- Obstacle course exercises
- Alternative therapies like massage
These treatments can help alleviate the dog's pain, restore their function, and improve their performance and abilities.
So, it can enable them to live a better and happy life.
Benefits of Dog Rehabilitation
Just as physical therapy is beneficial to humans, canine rehabilitation also offers many benefits to dogs of all ages.
Whether your dog has a musculoskeletal or neuromuscular problem, rehab can help your pup out.
Not only will it help dogs to be healthy and active, but it can also prevent injury and surgery.
In instances where surgery is crucial and unavoidable, post-operative rehab can aid in faster reduction of pain and quicker recovery.
Physical therapy can also help in the following medical conditions:
- obesity or overweight
- serious trauma-related injuries
- rear limb weakness and paralysis
- Soft tissue sprains and strains and injuries of the ligaments, tendons, and muscles
- hip and elbow dysplasia (the presence of abnormal cells in a tissue/ organ)
- Amputation recovery
- gait or walking abnormalities
- the spinal cord, bone, and joint injuries and surgeries
- spine disorders like intervertebral disk disease or IVDD
- osteoarthritis, or other degenerative joint diseases (DJD)
- working and athletic dogs to promote optimal performance
- post-surgical recovery of the knee, hip, back, or neck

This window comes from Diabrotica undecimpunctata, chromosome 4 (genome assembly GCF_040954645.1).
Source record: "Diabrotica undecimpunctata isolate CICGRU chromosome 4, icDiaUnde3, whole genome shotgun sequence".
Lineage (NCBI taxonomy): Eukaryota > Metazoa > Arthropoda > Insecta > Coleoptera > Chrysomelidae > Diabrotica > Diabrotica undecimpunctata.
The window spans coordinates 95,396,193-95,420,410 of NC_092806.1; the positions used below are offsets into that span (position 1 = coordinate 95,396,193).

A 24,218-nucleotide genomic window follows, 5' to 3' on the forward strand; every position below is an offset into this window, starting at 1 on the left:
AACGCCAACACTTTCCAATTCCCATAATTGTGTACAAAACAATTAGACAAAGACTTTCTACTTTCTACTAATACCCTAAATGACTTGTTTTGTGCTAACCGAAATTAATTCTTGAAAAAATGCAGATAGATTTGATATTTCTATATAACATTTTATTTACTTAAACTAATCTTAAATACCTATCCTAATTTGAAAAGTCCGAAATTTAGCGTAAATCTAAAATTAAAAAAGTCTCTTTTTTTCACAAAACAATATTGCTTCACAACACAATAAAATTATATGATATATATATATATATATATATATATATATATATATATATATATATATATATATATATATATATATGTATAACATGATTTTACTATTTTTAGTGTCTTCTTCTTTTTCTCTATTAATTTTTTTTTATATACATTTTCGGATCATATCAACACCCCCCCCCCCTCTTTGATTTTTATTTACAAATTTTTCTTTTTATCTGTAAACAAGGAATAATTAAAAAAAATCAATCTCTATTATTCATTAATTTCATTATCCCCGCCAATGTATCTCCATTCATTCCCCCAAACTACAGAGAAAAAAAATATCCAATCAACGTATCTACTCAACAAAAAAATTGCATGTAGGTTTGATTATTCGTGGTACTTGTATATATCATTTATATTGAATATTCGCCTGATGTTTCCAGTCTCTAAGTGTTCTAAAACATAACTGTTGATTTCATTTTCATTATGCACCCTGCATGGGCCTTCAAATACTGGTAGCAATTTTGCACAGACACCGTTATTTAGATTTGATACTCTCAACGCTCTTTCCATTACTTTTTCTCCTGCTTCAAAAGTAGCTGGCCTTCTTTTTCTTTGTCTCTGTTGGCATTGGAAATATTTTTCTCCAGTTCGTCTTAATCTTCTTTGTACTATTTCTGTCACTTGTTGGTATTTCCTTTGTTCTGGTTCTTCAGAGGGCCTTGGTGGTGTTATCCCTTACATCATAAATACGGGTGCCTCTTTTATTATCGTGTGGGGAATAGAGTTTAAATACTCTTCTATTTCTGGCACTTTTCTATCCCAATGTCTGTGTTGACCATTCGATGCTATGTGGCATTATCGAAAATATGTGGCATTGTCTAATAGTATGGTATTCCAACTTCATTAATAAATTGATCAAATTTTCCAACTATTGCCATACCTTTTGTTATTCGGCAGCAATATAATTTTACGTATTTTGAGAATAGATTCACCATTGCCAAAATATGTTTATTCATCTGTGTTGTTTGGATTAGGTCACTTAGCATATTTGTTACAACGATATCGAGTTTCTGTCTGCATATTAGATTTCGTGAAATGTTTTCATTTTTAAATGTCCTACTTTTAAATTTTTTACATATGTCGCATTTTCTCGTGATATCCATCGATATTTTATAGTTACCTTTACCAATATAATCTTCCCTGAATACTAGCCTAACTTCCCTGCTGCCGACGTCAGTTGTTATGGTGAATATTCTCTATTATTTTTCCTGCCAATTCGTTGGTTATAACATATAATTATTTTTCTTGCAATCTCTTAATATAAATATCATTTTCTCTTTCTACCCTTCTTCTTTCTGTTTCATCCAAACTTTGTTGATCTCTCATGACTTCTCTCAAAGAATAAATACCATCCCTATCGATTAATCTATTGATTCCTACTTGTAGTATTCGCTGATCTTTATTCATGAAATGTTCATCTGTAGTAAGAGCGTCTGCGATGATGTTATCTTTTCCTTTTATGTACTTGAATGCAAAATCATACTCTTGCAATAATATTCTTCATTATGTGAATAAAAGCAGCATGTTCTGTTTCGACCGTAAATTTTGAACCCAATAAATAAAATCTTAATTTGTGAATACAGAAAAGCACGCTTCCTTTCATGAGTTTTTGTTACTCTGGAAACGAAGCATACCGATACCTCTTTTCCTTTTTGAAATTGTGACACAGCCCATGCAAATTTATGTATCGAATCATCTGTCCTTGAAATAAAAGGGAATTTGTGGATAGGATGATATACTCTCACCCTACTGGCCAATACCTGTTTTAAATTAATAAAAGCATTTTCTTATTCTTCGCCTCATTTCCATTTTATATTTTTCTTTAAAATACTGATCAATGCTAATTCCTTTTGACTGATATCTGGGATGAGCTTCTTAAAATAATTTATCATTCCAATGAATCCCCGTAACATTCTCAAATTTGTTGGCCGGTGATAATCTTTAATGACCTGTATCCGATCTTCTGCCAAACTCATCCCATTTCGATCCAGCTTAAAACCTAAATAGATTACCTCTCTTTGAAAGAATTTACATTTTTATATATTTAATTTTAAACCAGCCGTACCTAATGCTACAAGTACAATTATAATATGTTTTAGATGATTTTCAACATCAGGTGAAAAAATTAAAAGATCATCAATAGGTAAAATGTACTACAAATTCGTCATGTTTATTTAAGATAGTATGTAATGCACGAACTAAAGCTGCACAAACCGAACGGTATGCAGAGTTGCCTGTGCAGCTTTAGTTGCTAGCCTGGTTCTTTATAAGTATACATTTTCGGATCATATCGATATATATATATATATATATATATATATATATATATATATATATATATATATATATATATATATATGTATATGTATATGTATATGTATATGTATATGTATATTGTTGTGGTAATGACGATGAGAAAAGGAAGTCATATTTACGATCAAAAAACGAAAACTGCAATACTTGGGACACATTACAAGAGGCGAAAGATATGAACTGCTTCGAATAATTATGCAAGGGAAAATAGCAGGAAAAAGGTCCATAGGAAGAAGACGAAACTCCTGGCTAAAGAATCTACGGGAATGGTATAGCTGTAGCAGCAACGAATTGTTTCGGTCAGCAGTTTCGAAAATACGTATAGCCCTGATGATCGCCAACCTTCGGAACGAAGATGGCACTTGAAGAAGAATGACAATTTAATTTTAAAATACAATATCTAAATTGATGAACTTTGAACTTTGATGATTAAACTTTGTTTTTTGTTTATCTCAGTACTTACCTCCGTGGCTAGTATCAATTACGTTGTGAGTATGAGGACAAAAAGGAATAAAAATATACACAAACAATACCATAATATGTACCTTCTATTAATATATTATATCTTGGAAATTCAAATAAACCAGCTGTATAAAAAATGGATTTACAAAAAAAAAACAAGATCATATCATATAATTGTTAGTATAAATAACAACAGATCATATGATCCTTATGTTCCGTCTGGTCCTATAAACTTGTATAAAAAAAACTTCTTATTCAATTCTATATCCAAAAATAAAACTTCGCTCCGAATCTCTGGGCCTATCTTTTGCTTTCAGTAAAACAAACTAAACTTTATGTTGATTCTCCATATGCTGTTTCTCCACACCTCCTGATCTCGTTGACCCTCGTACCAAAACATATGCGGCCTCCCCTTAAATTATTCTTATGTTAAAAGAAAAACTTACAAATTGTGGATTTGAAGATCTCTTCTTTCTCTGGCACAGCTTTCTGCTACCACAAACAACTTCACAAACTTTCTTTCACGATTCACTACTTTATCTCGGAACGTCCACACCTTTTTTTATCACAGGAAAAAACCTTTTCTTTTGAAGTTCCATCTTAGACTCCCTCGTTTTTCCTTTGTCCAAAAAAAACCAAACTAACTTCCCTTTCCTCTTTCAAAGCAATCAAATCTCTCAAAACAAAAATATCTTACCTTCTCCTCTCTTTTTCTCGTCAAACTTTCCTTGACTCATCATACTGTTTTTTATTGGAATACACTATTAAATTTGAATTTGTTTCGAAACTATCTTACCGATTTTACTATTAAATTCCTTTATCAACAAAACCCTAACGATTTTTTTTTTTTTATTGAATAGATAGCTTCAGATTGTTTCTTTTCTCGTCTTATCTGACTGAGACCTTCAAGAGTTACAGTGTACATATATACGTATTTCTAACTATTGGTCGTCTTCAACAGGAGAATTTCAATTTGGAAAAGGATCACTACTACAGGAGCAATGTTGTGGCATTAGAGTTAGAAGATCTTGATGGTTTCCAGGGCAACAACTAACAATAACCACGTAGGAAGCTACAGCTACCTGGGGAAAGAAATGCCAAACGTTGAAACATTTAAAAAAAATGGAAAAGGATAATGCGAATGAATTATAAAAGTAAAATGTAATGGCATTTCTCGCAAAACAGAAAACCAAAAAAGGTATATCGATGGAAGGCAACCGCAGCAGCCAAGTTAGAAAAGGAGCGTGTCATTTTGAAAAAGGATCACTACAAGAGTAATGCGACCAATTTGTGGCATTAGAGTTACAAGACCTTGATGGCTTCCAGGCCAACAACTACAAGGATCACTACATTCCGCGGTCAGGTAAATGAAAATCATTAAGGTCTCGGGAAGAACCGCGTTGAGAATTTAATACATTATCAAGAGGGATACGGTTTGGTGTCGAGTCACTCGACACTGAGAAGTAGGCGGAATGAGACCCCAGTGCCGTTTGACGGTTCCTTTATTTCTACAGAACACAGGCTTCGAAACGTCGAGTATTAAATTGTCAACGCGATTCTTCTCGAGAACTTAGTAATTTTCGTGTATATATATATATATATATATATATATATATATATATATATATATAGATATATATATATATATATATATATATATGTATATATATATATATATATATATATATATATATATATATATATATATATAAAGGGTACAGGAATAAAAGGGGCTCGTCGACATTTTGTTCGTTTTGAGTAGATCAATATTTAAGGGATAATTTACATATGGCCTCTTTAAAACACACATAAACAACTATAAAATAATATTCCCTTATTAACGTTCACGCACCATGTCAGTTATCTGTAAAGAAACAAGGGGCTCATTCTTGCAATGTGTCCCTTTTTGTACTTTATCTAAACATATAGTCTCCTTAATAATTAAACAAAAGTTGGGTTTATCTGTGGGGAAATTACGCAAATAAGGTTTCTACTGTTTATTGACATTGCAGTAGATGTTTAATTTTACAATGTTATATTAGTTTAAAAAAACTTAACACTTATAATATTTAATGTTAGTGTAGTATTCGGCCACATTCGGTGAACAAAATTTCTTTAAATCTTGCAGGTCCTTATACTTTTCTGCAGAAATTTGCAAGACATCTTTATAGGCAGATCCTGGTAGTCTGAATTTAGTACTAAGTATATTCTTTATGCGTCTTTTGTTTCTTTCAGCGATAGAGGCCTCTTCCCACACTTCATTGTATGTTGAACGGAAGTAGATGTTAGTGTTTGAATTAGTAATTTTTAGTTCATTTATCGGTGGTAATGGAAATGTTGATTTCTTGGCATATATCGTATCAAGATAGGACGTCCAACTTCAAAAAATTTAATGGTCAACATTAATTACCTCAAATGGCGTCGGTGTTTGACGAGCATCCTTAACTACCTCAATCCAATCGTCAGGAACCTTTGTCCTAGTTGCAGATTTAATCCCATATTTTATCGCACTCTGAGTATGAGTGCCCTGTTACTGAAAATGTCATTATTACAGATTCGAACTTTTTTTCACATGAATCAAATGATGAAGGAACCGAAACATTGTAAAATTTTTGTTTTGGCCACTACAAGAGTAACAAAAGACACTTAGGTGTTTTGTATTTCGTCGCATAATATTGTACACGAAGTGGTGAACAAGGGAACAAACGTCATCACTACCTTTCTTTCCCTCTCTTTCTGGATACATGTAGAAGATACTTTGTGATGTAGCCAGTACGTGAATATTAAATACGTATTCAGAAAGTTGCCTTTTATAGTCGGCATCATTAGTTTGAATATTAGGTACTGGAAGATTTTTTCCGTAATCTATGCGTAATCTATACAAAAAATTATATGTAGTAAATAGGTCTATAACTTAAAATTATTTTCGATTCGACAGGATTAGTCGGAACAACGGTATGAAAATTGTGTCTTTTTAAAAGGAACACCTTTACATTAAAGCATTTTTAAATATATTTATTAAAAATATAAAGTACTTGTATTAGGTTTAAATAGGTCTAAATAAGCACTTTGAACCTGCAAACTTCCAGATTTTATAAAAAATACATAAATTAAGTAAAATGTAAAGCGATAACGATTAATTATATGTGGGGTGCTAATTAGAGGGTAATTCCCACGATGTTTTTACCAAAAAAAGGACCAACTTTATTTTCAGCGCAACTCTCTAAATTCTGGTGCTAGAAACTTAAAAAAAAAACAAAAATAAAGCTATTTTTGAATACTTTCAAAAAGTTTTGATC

- neurological disorders, such as degenerative myelopathy
- nerve disorders like fibrocartilaginous embolism or FCE and vestibular disease
- Neurological rehabilitation after a spinal decompression surgery (hemilaminectomy)
- Fibrocartilaginous embolism (FCE) and spinal cord contusion
The benefits of physical rehabilitation therapy for dogs include:
- decreased pain and faster healing or recovery
- improved function and cardiovascular fitness
- increased joint mobility, muscle strength, flexibility, and endurance
Do I Need Vet Referral for Dog Rehabilitation?
Veterinary referral or medical clearance is essential for dog rehabilitation if your dog has underlying medical conditions like an injury.
It may also be required if your fido needs post-surgical services.
Therefore, you'll need to consult with your dog's vet before trying out any physical therapy.
In such a case, physiotherapists need to work closely and communicate with your pet's vet.
By doing so, they can provide the best possible care and treatment for your fido's medical condition.
But, if you and your canine are visiting a physiotherapist for fitness evaluation, a vet referral is not necessary.
Dog Rehabilitation Process
In your first visit to a physical therapist or rehabilitation vet, your dog will go through the following process:
Musculoskeletal and Neuromuscular Evaluation
This comprehensive and specialized complete body examination will give the physiotherapist the information needed to create an individualized treatment plan.
This examination will involve checking medical, veterinary diagnosis, analysis of past treatments, and their result.
The practitioner will also discuss other considerations, including the pet's current medication.
They'll need to observe your dog's gait, posture, and balance and assess its functional skills.
On top of that, Your dog will also undergo neurological tests, skin integrity (wounds) assessment, and other tests.
Addressing Your Fido's Needs